Norwalk, CT, December 10, 2010—The blue-ribbon panel addressing how U.S. accounting standards can best meet the needs of users of private company financial statements continued its discussion today of a potential new standard-setting board for private companies, reaffirming a consensus view reached in October that a separate private company standards board under the oversight of the Financial Accounting Foundation (FAF) be created. The panel also continued discussion of a new standard-setting model that follows generally accepted accounting principles (GAAP) with exceptions for private companies.

The panel addressed important related issues today such as how the new board would work with the Financial Accounting Standards Board (FASB) throughout the standard-setting process, what would be the new board’s mission and structure, and how it would be potentially funded. The panel also began preparation of a draft report containing its recommendations.

The panel is expected to issue the report to the FAF Board of Trustees in early 2011 and then to the public. After deliberation, the FAF Trustees’ resulting action plan is expected to be subject to further input from constituents, including exposing the plan for public comment prior to its being implemented.

The panel was formed in 2009 by the American Institute of Certified Public Accountants (AICPA), the FAF, and the National Association of State Boards of Accountancy (NASBA). The members of the panel comprise a cross-section of financial reporting constituencies, including lenders, investors, and owners as well as preparers, auditors, and regulators. The panel is chaired by Rick Anderson, chairman of Moss Adams LLP.

FAF President and CEO Teresa S. Polley said: “As part of our Trustees’ strategic initiative, the FAF looks forward to further exploration of the ideas and issues surfaced by the panel as we carefully deliberate improvements in standard setting. We thank the panel for its work over these many months, and its forthcoming proposal to the FAF will be an important viewpoint on private company reporting issues the FAF will thoroughly consider—along with an appropriate degree of public due process.”

Barry Melancon, AICPA president and CEO said: “A significant majority of the Blue-Ribbon Panel voted in October to recommend a new model of financial reporting with a goal of more effective accounting standards for private companies. The recommendation includes establishing a separate standard-setting board for private companies under the Financial Accounting Foundation. Today’s discussions in Norwalk focused on how that board would be structured and what process works. We believe these proposed changes to the U.S. accounting system would be widely supported by private company financial statement constituents.”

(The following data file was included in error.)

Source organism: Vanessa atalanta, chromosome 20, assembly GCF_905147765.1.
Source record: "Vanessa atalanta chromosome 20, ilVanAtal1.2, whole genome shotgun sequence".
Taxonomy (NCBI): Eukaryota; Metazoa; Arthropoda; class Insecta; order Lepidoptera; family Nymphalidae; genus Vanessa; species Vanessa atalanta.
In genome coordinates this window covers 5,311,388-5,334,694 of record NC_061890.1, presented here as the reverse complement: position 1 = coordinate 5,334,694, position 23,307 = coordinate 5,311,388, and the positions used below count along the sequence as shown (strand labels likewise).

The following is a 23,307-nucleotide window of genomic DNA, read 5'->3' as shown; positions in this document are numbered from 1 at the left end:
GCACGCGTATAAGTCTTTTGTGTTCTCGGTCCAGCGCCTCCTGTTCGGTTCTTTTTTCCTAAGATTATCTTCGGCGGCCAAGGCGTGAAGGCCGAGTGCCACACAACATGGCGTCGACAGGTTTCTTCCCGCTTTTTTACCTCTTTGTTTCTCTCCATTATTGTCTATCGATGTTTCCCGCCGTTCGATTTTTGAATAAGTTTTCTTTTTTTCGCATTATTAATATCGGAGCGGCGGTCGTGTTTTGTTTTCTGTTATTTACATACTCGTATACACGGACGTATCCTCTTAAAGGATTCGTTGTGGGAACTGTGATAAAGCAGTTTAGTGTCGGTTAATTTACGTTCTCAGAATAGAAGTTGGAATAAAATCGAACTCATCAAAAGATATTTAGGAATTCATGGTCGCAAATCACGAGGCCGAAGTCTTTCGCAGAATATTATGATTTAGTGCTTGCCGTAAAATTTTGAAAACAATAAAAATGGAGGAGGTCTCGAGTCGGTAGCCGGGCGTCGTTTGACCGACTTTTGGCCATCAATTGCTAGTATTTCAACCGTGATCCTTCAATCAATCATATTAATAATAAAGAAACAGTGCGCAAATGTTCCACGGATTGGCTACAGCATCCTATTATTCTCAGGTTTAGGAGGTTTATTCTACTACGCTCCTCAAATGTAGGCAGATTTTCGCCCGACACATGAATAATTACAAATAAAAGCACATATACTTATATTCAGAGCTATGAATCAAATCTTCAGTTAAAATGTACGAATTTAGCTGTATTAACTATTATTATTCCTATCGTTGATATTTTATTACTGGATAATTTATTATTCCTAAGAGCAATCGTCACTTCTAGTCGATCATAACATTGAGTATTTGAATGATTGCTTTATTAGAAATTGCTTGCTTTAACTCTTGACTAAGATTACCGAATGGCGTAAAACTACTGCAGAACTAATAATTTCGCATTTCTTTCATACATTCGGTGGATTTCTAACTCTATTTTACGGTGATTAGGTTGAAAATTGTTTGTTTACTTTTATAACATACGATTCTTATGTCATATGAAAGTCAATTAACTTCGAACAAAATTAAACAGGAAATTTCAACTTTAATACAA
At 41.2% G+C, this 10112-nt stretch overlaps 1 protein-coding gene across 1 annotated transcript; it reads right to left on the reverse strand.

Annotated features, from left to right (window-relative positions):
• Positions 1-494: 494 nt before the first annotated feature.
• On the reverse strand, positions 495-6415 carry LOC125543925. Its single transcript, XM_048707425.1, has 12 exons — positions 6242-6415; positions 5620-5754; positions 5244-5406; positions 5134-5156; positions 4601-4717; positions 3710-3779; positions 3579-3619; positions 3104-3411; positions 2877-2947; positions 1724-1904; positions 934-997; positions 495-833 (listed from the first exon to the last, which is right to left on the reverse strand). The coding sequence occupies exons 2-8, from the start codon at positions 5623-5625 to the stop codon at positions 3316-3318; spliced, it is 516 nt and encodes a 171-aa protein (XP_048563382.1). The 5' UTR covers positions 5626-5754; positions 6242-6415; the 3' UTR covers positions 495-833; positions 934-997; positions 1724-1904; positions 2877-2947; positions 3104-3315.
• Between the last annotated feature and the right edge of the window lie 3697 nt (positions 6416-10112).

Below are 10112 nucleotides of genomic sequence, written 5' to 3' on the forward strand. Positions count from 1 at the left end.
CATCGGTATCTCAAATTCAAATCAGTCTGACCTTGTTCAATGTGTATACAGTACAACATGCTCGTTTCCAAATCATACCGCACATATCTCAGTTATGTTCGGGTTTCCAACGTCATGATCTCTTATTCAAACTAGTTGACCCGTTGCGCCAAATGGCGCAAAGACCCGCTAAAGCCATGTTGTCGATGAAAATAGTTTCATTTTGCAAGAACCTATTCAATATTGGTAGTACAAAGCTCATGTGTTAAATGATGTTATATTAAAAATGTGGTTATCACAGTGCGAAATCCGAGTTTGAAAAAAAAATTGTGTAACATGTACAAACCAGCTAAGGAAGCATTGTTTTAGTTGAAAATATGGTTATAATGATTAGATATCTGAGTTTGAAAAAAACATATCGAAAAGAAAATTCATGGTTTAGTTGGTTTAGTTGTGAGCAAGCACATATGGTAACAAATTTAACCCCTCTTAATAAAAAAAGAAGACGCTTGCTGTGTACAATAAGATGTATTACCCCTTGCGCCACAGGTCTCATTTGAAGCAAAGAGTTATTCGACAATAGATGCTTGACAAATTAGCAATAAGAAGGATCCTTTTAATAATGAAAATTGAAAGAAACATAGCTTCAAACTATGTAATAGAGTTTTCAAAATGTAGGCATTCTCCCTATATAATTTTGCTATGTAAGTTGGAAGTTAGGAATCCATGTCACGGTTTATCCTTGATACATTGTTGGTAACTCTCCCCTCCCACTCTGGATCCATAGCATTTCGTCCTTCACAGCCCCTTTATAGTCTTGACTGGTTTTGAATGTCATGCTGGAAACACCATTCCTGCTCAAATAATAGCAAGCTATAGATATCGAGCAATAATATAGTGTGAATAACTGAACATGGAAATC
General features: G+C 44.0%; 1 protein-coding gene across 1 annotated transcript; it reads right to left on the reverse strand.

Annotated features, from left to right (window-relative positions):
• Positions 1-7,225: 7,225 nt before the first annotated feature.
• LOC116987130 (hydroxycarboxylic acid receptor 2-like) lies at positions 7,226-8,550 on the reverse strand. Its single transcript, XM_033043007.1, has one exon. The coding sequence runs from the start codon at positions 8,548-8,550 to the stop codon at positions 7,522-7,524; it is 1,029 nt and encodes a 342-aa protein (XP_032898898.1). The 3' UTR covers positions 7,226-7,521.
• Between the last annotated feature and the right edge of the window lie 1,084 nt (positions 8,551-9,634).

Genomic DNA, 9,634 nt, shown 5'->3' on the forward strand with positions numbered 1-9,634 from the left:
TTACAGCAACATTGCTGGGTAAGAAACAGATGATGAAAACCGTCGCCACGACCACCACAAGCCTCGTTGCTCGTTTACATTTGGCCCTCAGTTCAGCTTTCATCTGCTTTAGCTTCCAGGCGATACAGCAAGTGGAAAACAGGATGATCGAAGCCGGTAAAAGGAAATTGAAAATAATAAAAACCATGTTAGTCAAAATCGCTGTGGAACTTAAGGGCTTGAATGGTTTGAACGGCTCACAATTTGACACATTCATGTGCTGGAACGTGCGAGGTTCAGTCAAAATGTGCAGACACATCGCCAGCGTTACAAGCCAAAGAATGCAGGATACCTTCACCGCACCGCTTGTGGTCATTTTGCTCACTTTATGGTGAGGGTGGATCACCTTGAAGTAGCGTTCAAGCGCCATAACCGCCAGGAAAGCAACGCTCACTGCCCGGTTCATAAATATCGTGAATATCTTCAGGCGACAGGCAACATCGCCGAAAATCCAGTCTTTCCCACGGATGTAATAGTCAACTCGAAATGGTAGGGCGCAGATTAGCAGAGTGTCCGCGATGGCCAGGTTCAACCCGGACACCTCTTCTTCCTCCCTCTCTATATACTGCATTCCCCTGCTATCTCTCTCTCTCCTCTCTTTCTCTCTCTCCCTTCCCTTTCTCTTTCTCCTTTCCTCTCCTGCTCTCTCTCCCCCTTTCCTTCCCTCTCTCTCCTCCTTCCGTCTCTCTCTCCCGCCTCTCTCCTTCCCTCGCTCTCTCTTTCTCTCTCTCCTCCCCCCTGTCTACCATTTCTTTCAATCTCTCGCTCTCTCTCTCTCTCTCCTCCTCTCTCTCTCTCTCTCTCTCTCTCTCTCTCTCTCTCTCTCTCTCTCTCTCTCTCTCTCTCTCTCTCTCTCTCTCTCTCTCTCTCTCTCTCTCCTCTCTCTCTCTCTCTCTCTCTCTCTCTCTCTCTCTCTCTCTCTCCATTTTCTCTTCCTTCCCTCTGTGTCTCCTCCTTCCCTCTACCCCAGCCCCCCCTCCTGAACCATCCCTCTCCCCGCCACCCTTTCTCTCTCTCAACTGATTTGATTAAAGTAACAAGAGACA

Billy Atkinson, chairman of NASBA, said: “I am encouraged by the changes now being made by the FAF and the FASB to address the foundation of private entity accounting standards. This panel absolutely concluded there were process problems needing resolution which have far-reaching public policy implications. I would fully expect all constituents that are a part of this debate will continue to gain new and valuable insights as the panel’s report and conclusions are carefully considered in the months ahead.”

Media Contacts:

FAF - Neal E. McGarity, 203-956-5347,; Christine L. Klimek, 203-956-3459,

AICPA - William Roberts, 202-434-9266,; Media representatives are invited to visit the AICPA Online Media Center at

NASBA - Tom Kenny, 615-880-4237,

About the Financial Accounting Foundation

The FAF is responsible for the oversight, administration, and finances of both the Financial Accounting Standards Board ( and its counterpart for state and local government, the Governmental Accounting Standards Board (

The FASB is the designated organization in the private sector for establishing standards of financial accounting and reporting for non-governmental entities in the U.S. The GASB establishes and improves financial accounting and reporting standards for state and local governments. The FAF also is responsible for selecting the members of both Boards and their respective Advisory Councils.

The FAF is based in Norwalk, Conn.


The National Association of State Boards of Accountancy ( is the membership organization for the 55 boards of accountancy (50 states, Puerto Rico, Virgin Islands, Washington D.C., Guam, and Commonwealth of the Northern Mariana Islands). NASBA’s mission is to enhance the effectiveness of state boards of accountancy through programs which preserve the public trust and confidence in the CPA license, ensure that the integrity, objectivity and independence of CPAs are not compromised and foster compliance with ethical and professional standards.

NASBA is headquartered in Nashville, TN and maintains a northeast office in New York, NY.

About the AICPA

The American Institute of Certified Public Accountants ( is the world’s largest association representing the accounting profession, with nearly 370,000 members in 128 countries. AICPA members represent many areas of practice, including business and industry, public practice, government, education, and consulting; membership is also available to accounting students and CPA candidates. The AICPA sets ethical standards for the profession and U.S. auditing standards for audits of private companies, non-profit organizations, federal, state and local governments. It develops and grades the Uniform CPA Examination.

The AICPA maintains offices in New York, Washington, D.C., Durham, N.C., Ewing, N.J. and Lewisville, Tex.

Media representatives are invited to visit the AICPA Press Center at